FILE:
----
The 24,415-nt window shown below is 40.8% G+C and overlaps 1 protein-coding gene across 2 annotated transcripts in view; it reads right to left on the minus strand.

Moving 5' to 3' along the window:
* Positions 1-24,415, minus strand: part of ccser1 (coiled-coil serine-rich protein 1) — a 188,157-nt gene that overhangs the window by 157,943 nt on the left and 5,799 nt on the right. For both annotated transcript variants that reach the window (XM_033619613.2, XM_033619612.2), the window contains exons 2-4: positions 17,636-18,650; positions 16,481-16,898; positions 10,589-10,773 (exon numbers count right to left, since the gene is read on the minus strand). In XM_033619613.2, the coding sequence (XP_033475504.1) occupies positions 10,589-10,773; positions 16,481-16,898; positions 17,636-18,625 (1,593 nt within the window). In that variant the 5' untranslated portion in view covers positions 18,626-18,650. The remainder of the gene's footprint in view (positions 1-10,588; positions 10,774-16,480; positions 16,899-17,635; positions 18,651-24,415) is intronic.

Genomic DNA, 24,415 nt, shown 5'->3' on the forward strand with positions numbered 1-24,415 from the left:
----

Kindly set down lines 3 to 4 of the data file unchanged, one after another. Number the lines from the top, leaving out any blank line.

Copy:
* Positions 1-24,415, minus strand: part of ccser1 (coiled-coil serine-rich protein 1) — a 188,157-nt gene that overhangs the window by 157,943 nt on the left and 5,799 nt on the right. For both annotated transcript variants that reach the window (XM_033619613.2, XM_033619612.2), the window contains exons 2-4: positions 17,636-18,650; positions 16,481-16,898; positions 10,589-10,773 (exon numbers count right to left, since the gene is read on the minus strand). In XM_033619613.2, the coding sequence (XP_033475504.1) occupies positions 10,589-10,773; positions 16,481-16,898; positions 17,636-18,625 (1,593 nt within the window). In that variant the 5' untranslated portion in view covers positions 18,626-18,650. The remainder of the gene's footprint in view (positions 1-10,588; positions 10,774-16,480; positions 16,899-17,635; positions 18,651-24,415) is intronic.

Genomic DNA, 24,415 nt, shown 5'->3' on the forward strand with positions numbered 1-24,415 from the left: